However, this may not be a feasible solution.

Let me share what I have been doing for the past few weeks:

  • Uninstalling mobile apps to prevent excessive data collection and unnecessary access to my device. Why do they need to know the battery level?
  • Rejecting all cookies. I achieve this by using the Brave browser, which effectively blocks the cookie consent banners that frequently interrupt browsing experiences.
  • Connecting through web interfaces, despite the slight inconvenience.
  • Exercising caution when sharing content on social media platforms.
  • Using a VPN on mobile devices to safeguard my privacy further.
 

They know everything about us. TODAY, they know everything about us. It’s up to you to decide whether they continue “learning” about you. It’s a matter of privacy but also a matter of intimacy.

Conclusions

They know everything about us. TODAY, they know everything about us; it’s up to you to stop them from “learning” about you. It’s a matter of privacy, but it’s also a matter of intimacy.

How do they know everything about you?

We give and gift them our data: beyond our name, we give them our thoughts, our likes, our physical appearances, our purchases, our studies, images of our house, family, car, etc. Where we live, where we work, how we move, where we go in the afternoon, to party or to study… Moreover, they receive from “others,” meaning, if you live a life “outside their APP”, they also find out because those advertisers who want to sell us stuff give them “anonymous” information about us, their buyers, and they continue to gather the information that we have not given them directly, but indirectly by accepting cookies.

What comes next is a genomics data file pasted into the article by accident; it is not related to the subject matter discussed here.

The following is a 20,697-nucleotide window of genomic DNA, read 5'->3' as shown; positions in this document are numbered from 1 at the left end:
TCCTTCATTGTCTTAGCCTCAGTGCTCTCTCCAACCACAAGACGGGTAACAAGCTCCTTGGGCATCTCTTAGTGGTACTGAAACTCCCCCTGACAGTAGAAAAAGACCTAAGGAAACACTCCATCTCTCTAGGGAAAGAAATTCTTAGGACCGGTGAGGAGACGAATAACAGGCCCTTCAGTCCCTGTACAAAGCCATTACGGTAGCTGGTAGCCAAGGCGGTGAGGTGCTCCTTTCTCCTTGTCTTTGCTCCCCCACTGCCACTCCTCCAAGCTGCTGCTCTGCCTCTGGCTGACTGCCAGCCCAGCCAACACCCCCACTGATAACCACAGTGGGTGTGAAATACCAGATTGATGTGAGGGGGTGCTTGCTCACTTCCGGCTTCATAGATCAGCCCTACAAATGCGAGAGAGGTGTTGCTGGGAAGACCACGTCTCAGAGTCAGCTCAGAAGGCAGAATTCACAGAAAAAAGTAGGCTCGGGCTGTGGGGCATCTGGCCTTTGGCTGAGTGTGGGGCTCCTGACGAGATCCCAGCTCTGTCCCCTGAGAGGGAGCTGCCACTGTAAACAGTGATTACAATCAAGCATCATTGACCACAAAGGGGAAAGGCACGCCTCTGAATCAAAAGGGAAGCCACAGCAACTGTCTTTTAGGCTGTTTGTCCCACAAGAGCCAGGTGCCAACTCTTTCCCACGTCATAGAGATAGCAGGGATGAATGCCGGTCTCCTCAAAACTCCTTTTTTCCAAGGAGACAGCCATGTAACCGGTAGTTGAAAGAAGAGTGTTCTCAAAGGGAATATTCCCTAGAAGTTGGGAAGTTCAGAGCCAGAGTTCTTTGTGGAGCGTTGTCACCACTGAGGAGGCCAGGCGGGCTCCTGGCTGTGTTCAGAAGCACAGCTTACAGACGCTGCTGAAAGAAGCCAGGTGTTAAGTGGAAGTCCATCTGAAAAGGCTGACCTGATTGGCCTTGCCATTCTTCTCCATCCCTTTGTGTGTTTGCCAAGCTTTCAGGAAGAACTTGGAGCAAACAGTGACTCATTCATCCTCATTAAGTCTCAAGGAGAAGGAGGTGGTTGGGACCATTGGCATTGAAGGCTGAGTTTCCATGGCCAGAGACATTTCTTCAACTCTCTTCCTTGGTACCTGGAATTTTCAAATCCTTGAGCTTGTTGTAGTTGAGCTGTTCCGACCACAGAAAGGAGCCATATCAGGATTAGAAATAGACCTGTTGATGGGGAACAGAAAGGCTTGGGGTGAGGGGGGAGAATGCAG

We currently depend on the “good faith” of these companies so that they do not harm us through manipulation, whether political, social, sexual, habit-related, etc. It’s a danger!

In a conversation with a marketer, I said: ‘They’ve made us believe that our privacy is worthless; people argue that they “have nothing to hide”‘, and she quickly replied:

Today, we are in the hands of private companies. It’s up to you to stop it!